Passing off is a tortuous action taken when a competing company uses the goodwill and reputation of another to gain an unfair commercial advantage.
To succeed in a claim of passing off you must show that there has been a misrepresentation to the public that is likely to cause confusion over the origin of the goods. What does this mean in real terms?
A Mark needs to be shown as distinctive to set it apart from other goods and services, the more generic the term, the harder it is to prove distinctiveness. On top of this a substantial number of consumers must be deceived (Norman Kark Publications v. Oldham’s Press Ltd  1 W.L.R. 380) but the likelihood of confusion need not be so high as to be required to place the objects side by side and compare every single difference and similarity (Seixo v Provezende (1865-66) LR 1 Ch App 192)
A court will need to see evidence that your company has been trading for a long period of time and therefore gained goodwill over the years. To prove this a simple printout from companies house will show when your company was registered and when the infringing company was registered. A Website or online presence will also be of aid in this claim, as this will show a presence to the public of being able to purchase the item and dates of how long the goods have been on offer.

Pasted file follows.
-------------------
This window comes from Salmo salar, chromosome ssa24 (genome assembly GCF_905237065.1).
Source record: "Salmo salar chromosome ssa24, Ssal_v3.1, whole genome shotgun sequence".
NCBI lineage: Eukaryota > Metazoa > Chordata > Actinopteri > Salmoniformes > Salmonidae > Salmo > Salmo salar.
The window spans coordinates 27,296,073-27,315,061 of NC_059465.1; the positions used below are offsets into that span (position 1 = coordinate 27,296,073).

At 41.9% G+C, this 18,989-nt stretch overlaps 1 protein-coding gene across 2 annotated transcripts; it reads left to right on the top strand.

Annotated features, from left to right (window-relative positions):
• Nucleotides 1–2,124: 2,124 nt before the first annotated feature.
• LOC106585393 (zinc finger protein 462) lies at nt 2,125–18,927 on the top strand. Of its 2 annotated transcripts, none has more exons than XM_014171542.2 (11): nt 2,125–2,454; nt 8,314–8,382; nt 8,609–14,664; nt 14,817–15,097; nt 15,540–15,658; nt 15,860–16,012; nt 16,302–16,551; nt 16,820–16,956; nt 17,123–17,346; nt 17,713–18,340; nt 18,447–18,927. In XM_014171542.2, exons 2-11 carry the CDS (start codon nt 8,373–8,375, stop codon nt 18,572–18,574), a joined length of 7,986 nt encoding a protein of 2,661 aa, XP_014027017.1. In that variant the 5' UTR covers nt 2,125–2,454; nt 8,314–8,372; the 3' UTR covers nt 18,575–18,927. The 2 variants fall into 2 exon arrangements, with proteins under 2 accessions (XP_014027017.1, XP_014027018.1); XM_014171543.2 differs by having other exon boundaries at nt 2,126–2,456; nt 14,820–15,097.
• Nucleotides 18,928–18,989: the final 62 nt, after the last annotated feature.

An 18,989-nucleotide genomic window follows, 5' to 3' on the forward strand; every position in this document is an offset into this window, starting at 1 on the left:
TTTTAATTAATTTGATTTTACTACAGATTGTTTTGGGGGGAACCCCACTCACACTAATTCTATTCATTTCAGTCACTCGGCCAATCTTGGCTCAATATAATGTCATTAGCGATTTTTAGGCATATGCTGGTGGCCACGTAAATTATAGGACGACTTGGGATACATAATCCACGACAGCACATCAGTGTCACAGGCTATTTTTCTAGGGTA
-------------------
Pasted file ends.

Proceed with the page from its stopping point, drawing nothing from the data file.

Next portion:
A great way to show reputation and goodwill is by letters of businesses recommending your product or stating how much they like your product. In terms of websites many customers leave reviews of the product for others thinking of purchasing the product to sway their judgment.
To show Misrepresentation is a difficult matter, to succeed it must be proved that the offending product is likely to confuse a substantial part of the public. A letter from a previous customer stating that they were confused by the two products and they believed that the infringing product was one that belonged to you. Relevant advertising and packaging statements of the infringing product will be invaluable, as this may indication a misrepresentation to the public. Photographic evidence of the products and usage i.e. on the shelf of a shop will aid in showing similarities and likelihood of confusion to the public.
In recent cases, the allowance of surveys of public confusion has come under fire. It would seem that a public survey is not a piece of admissible evidence to the court (Interflora v Marks & Spencer  EWHC 273 (Ch)) and later reinforced in Zee Entertainment Enterprises Ltd and other companies v Zeebox Ltd  All ER (D) 263 (Jun).
If you can prove all of the required evidence and prove that the infringing product is trying to confuse the public and gain an unfair commercial advantage then you will succeed in passing off.